So, this happened in Feb 2014... Robin and Beverly Bruins, their lawyer is Paola Armeni and the summary of the case is http://www.leagle.com/decision/In%20FDCO%2020160222A06/BRUINS%20v.%20OSBORN
The Bruins assert that Herrera based probable cause on a search of a license plate number he knew would not return a match because he did not include the + symbol. The Bruins also argue Herrera erroneously relied on an unreliable warble tone from dispatch without confirming the stolen vehicle report. Additionally, the Bruins contend that possession of a stolen vehicle requires that the person know or have reason to believe the car is stolen. They contend the officers lacked probable cause on the knowledge element because: (1) the officers on the scene expressed their belief that the Bruins did not know the car was stolen, (2) the Bruins denied they knew it was stolen and provided paperwork showing they owned it, and (3) following Robin's arrest, the fax to Clark County Detention Center stated there was "[n]o probable cause to arrest." They also contend that the defendants removed them from the car at gunpoint, handcuffed them, and detained Beverly in handcuffs for 30 minutes even though she was cooperative, so the manner in which they were detained was unreasonable. Finally, the Bruins argue the defendants are not entitled to qualified immunity for these same reasons.
The suspicious circumstances surrounding the license plate which produced no records, the registration which returned to a different vehicle, and a VIN number reported stolen, combined with Robin's statements, objectively support probable cause, including the knowledge element. Robin's statements about how he purchased the car from Craigslist from someone who claimed it was purchased from a friend in Arizona is consistent with the car being stolen. Robin also stated that he purchased the plates from a private individual rather than obtaining the plates from the DMV. The circumstances of how Robin purchased the car, separately purchased the plates, registered it without inspection, and told the Washington DMV he paid less for the car than he claims he did support a fair probability that Robin knew or should have known the car was stolen.
However, the defendants have not met their initial burden under Rule 56 of showing they are entitled to judgment as a matter of law on the reasonableness of the manner in which the Bruins were detained. The fact that the officers received a report that the car was stolen does not necessarily justify removing the Bruins from the car at gunpoint and detaining Beverly in handcuffs for 30 minutes. See, e.g., Green, 751 F.3d at 1049-51. The defendants make no argument and cite no law for the proposition that the existence of probable cause establishes that the manner in which the officers detained the Bruins was reasonable or that the defendants are entitled to qualified immunity in connection with the manner of detention. I therefore deny summary judgment on counts one and two to the extent they are based on the reasonableness of the manner by which the Bruins were detained.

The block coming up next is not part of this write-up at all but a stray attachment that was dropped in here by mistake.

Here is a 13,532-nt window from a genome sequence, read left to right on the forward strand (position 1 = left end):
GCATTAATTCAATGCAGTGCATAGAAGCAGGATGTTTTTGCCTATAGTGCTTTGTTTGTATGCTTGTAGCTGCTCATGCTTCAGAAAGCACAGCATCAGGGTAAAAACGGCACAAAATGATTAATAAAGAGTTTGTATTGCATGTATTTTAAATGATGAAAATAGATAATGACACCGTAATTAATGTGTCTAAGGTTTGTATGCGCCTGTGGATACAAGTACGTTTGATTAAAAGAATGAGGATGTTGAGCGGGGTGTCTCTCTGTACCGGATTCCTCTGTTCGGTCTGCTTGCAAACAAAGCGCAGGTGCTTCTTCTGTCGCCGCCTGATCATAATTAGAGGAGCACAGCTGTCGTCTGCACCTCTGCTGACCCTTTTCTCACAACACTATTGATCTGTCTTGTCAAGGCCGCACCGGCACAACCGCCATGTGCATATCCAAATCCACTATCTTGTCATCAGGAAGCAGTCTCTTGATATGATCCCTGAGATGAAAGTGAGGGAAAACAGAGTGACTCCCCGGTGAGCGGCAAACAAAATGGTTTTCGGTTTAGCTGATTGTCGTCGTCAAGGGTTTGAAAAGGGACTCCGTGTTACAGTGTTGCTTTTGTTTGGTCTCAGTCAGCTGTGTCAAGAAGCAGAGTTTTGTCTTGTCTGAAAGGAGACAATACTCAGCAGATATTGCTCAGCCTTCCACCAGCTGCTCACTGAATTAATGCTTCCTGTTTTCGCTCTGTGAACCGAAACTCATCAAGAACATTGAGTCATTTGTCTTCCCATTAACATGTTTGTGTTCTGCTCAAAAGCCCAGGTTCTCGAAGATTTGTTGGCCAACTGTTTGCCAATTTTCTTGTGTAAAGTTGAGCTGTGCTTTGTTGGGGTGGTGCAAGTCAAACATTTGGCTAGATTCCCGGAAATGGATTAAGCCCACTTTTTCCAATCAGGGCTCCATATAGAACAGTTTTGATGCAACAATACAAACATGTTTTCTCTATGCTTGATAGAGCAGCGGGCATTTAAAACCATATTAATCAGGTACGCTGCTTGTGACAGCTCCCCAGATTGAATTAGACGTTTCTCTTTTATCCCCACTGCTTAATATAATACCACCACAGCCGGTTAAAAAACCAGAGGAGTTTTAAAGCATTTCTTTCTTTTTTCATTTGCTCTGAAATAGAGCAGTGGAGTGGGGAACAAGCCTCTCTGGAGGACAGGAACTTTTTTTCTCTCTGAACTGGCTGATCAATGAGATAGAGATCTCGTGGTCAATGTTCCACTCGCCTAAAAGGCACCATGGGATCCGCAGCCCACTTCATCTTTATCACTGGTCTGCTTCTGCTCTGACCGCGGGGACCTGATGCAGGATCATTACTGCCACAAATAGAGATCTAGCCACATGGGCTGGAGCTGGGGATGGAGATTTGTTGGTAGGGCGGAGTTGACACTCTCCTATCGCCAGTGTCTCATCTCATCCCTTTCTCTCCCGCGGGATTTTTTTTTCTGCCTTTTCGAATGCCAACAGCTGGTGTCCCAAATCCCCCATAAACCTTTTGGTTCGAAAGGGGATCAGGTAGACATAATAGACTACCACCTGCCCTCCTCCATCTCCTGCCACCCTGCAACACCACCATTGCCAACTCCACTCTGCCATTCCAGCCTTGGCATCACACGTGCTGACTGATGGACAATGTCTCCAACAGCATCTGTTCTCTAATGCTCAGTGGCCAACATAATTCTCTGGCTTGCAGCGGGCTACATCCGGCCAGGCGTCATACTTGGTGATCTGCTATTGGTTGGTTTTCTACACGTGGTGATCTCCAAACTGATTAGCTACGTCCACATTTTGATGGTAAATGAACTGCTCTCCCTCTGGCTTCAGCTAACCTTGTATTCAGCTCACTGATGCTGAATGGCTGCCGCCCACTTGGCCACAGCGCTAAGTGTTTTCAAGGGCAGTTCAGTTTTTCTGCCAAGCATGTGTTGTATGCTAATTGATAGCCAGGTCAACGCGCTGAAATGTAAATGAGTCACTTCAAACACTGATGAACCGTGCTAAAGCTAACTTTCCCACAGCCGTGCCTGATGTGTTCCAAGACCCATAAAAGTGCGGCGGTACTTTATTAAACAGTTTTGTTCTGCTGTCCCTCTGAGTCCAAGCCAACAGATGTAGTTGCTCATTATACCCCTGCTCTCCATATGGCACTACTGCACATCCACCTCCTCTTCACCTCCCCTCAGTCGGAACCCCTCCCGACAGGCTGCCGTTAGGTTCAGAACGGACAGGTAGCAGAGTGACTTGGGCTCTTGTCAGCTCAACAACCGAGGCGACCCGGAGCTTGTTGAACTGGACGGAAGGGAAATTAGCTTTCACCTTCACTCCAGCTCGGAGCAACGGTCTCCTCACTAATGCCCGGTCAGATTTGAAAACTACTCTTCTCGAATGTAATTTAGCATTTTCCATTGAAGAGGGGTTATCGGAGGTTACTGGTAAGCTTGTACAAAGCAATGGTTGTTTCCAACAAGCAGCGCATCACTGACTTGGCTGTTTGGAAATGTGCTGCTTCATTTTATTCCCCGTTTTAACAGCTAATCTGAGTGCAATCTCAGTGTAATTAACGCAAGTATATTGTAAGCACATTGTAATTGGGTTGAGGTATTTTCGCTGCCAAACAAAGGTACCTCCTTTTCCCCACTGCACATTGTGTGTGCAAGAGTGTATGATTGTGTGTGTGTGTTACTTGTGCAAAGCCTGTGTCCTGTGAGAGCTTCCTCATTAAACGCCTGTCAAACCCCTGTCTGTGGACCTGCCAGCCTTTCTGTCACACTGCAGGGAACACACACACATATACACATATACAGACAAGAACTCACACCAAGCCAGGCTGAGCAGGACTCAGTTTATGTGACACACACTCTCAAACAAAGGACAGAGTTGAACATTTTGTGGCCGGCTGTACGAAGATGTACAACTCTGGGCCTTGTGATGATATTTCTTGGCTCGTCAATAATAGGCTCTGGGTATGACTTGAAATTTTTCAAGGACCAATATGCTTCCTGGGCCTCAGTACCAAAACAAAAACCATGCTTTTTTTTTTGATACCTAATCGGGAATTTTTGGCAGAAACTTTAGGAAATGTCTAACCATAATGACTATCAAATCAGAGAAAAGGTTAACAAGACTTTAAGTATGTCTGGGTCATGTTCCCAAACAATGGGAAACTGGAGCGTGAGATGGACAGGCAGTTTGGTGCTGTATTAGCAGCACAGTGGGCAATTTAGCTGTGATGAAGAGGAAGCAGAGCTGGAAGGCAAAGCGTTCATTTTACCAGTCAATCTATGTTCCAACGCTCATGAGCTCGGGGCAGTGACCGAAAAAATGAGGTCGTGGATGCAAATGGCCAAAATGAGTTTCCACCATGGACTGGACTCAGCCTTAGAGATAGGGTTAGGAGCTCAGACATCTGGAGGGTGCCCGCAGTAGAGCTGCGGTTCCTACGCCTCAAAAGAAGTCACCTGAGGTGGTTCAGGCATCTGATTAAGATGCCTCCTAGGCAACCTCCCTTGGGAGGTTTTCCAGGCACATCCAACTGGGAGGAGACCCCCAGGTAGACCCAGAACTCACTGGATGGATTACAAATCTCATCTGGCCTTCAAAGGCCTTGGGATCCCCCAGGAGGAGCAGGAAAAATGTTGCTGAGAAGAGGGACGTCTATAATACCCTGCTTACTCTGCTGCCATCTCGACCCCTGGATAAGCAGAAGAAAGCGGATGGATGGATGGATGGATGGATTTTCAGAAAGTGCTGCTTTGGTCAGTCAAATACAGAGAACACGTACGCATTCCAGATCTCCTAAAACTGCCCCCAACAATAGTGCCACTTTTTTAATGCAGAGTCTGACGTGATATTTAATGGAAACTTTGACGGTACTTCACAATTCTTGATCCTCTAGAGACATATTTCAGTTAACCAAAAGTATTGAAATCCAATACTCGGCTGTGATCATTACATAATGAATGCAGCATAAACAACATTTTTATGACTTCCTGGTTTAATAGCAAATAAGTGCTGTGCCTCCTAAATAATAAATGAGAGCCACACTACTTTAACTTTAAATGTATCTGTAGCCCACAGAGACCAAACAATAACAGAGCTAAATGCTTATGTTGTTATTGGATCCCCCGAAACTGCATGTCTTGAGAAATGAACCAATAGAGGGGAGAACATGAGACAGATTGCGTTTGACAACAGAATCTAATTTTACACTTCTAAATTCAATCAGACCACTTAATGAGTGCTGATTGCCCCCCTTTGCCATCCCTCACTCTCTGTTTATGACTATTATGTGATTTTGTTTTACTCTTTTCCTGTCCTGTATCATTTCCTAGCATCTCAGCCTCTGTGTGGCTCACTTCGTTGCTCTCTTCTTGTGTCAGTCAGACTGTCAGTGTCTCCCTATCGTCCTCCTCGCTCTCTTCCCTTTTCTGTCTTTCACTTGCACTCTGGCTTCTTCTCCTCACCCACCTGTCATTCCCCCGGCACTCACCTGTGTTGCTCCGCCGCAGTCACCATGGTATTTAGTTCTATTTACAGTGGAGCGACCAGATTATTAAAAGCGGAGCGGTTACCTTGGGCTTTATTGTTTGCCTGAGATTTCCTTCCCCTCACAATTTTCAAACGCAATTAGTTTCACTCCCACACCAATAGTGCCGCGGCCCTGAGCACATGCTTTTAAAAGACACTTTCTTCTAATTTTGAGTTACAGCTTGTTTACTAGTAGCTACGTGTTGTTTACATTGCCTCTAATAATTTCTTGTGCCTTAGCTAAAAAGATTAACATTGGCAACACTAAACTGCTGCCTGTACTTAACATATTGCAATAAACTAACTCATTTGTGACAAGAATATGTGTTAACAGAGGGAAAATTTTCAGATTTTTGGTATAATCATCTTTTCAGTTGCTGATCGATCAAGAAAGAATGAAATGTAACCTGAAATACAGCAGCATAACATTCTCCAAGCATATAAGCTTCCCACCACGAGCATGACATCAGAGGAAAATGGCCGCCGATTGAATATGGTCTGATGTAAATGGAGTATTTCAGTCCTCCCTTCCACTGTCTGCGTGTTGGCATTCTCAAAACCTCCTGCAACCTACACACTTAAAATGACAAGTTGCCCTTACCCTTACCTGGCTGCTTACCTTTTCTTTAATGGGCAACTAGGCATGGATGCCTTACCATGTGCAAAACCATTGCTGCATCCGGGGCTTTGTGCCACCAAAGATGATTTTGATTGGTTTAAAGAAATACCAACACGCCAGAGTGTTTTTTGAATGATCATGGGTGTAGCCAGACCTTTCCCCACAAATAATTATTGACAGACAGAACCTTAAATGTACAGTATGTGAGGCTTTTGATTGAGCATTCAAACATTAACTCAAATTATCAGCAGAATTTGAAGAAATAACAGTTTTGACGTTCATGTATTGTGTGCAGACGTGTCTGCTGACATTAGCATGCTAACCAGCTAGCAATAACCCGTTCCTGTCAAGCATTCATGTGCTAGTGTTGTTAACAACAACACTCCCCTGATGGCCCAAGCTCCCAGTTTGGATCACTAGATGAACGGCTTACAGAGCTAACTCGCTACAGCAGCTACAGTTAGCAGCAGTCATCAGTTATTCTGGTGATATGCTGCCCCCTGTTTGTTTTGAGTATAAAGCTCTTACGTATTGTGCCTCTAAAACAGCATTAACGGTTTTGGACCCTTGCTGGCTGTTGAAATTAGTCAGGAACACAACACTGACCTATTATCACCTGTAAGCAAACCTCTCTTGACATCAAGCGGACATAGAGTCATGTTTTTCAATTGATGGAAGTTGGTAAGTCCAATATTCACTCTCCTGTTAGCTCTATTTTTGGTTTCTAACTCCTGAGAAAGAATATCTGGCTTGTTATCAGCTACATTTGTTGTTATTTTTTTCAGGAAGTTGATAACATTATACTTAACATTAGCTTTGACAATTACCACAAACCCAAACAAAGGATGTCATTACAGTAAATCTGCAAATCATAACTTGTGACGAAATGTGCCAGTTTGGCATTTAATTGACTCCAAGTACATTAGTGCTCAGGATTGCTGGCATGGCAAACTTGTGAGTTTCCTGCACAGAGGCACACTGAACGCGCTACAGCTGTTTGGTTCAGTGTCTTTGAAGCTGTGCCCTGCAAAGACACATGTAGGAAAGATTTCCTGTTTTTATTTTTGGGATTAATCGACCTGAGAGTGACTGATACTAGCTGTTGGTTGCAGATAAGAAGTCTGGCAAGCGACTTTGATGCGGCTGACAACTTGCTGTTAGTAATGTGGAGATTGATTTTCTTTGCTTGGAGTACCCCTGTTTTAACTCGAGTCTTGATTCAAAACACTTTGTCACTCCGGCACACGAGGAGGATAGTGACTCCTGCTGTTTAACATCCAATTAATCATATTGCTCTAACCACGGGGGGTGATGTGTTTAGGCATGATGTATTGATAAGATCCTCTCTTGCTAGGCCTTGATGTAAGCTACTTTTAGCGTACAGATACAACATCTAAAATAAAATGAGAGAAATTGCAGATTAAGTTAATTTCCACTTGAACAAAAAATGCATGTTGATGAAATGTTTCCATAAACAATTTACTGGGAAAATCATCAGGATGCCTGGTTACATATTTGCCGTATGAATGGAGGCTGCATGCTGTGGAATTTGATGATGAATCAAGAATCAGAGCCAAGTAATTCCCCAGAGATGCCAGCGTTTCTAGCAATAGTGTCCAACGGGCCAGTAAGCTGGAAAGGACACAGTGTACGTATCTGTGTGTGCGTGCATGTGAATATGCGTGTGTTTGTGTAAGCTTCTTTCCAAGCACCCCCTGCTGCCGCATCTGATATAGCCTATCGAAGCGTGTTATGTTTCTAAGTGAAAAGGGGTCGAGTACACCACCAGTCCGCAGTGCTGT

Finally, I deny the motion on the remaining portions of the Bruins' § 1983 claims as to defendants Osborn and Arias. The complaint alleges that these two defendants are liable based on creating or perpetuating policies that led to the violations.
However, as with the § 1983 claims, the defendants have not met their initial burden of showing they are entitled to summary judgment on the false imprisonment and negligence claims based on the manner in which Herrera, Slattery, and Poehl detained the Bruins.7 The defendants state in conclusory fashion that the 30-minute detention of Beverly was reasonable. But they do not analyze the means by which they removed the Bruins from the Impala or the fact that Beverly was held in handcuffs during that time. As for discretionary immunity, acts taken in violation of the Constitution cannot be considered discretionary. Mirmehdi v. United States, 689 F.3d 975, 984 (9th Cir. 2011); Nurse v. United States, 226 F.3d 996, 1002 (9th Cir. 2000). Because the defendants have not shown that the nature and amount of force used was reasonable under the Constitution as a matter of law, they have not shown they are entitled to discretionary immunity. Moreover, "[d]ecisions regarding the amount of force to use are not the kind of policy decisions the discretionary-function exception was designed to shield." Vasquez-Brenes v. Las Vegas Metro. Police Dep't, 51 F.Supp.3d 999, 1013 (D. Nev. 2014). Thus, the defendants have not shown that they are entitled to discretionary immunity.
iT IS THEREFORE ORDERED that the defendants' motion for summary judgment (Dkt. #22) is GRANTED in part and DENIED in part.
The defendants are granted summary judgment on:
• counts one and two to the extent those claims are based on a lack of probable cause;
• count three;
• count four; and
• counts seven through eleven to the extent those claims are based on (a) the decision to detain and arrest and (b) the decision of what information to convey from dispatch. The motion is denied in all other respects.
Thus, the claims remaining for trial are:
• counts one and two and seven through eleven against defendants Herrera, Slattery, Poehl, Arias, and Osborn to the extent those claims are based on the manner of the Bruins' detention.
basically, the cops were supported by the judge, and though incredible, the completely legal driver and his wife were screwed by the judge who favors the cops. They can still take the cops to court for some claims, but seriously, it looks like they are going to lose, and the cops, though seriously inept, are going to walk away from this without a hit. SNAFU and FUBAR plus BOHECA for citizens